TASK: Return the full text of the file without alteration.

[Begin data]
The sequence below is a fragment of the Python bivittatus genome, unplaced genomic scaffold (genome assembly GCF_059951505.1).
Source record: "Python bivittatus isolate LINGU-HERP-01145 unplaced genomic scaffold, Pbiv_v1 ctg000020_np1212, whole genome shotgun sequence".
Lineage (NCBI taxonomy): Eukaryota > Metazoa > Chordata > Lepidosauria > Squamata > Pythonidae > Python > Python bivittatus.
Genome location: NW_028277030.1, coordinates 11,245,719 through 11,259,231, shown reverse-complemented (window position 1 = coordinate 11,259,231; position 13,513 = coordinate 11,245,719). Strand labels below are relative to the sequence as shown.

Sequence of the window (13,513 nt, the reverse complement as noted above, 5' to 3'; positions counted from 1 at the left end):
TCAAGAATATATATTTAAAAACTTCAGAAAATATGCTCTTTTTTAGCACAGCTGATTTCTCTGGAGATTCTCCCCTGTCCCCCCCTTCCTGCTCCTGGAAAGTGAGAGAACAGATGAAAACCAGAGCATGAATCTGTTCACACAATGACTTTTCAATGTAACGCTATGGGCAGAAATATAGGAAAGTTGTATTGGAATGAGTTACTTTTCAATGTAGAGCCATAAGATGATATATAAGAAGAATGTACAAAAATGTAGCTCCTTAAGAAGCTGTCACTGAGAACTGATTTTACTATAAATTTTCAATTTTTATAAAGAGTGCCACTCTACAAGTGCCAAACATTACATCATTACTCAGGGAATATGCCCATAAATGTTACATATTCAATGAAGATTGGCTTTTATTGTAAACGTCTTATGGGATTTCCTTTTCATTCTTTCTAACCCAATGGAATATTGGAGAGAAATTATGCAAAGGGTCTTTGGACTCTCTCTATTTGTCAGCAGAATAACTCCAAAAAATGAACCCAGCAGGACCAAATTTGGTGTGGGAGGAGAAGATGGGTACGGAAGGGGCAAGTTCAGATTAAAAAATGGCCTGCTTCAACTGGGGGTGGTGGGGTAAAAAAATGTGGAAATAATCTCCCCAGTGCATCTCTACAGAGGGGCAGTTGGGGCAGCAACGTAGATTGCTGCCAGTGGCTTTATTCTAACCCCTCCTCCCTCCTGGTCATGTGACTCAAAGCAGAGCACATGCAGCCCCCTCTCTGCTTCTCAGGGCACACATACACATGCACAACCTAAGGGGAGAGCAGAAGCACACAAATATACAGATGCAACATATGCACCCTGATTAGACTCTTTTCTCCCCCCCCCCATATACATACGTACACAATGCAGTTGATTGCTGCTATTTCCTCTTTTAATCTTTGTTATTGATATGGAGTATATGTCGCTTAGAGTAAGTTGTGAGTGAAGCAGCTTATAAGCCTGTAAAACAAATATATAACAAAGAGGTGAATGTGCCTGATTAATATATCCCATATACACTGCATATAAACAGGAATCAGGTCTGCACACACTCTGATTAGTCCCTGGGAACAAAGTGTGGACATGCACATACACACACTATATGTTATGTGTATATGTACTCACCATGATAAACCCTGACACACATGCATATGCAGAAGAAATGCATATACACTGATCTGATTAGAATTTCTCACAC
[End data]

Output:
The sequence below is a fragment of the Python bivittatus genome, unplaced genomic scaffold (genome assembly GCF_059951505.1).
Source record: "Python bivittatus isolate LINGU-HERP-01145 unplaced genomic scaffold, Pbiv_v1 ctg000020_np1212, whole genome shotgun sequence".
Lineage (NCBI taxonomy): Eukaryota > Metazoa > Chordata > Lepidosauria > Squamata > Pythonidae > Python > Python bivittatus.
Genome location: NW_028277030.1, coordinates 11,245,719 through 11,259,231, shown reverse-complemented (window position 1 = coordinate 11,259,231; position 13,513 = coordinate 11,245,719). Strand labels below are relative to the sequence as shown.

Sequence of the window (13,513 nt, the reverse complement as noted above, 5' to 3'; positions counted from 1 at the left end):
TCAAGAATATATATTTAAAAACTTCAGAAAATATGCTCTTTTTTAGCACAGCTGATTTCTCTGGAGATTCTCCCCTGTCCCCCCCTTCCTGCTCCTGGAAAGTGAGAGAACAGATGAAAACCAGAGCATGAATCTGTTCACACAATGACTTTTCAATGTAACGCTATGGGCAGAAATATAGGAAAGTTGTATTGGAATGAGTTACTTTTCAATGTAGAGCCATAAGATGATATATAAGAAGAATGTACAAAAATGTAGCTCCTTAAGAAGCTGTCACTGAGAACTGATTTTACTATAAATTTTCAATTTTTATAAAGAGTGCCACTCTACAAGTGCCAAACATTACATCATTACTCAGGGAATATGCCCATAAATGTTACATATTCAATGAAGATTGGCTTTTATTGTAAACGTCTTATGGGATTTCCTTTTCATTCTTTCTAACCCAATGGAATATTGGAGAGAAATTATGCAAAGGGTCTTTGGACTCTCTCTATTTGTCAGCAGAATAACTCCAAAAAATGAACCCAGCAGGACCAAATTTGGTGTGGGAGGAGAAGATGGGTACGGAAGGGGCAAGTTCAGATTAAAAAATGGCCTGCTTCAACTGGGGGTGGTGGGGTAAAAAAATGTGGAAATAATCTCCCCAGTGCATCTCTACAGAGGGGCAGTTGGGGCAGCAACGTAGATTGCTGCCAGTGGCTTTATTCTAACCCCTCCTCCCTCCTGGTCATGTGACTCAAAGCAGAGCACATGCAGCCCCCTCTCTGCTTCTCAGGGCACACATACACATGCACAACCTAAGGGGAGAGCAGAAGCACACAAATATACAGATGCAACATATGCACCCTGATTAGACTCTTTTCTCCCCCCCCCCATATACATACGTACACAATGCAGTTGATTGCTGCTATTTCCTCTTTTAATCTTTGTTATTGATATGGAGTATATGTCGCTTAGAGTAAGTTGTGAGTGAAGCAGCTTATAAGCCTGTAAAACAAATATATAACAAAGAGGTGAATGTGCCTGATTAATATATCCCATATACACTGCATATAAACAGGAATCAGGTCTGCACACACTCTGATTAGTCCCTGGGAACAAAGTGTGGACATGCACATACACACACTATATGTTATGTGTATATGTACTCACCATGATAAACCCTGACACACATGCATATGCAGAAGAAATGCATATACACTGATCTGATTAGAATTTCTCACAC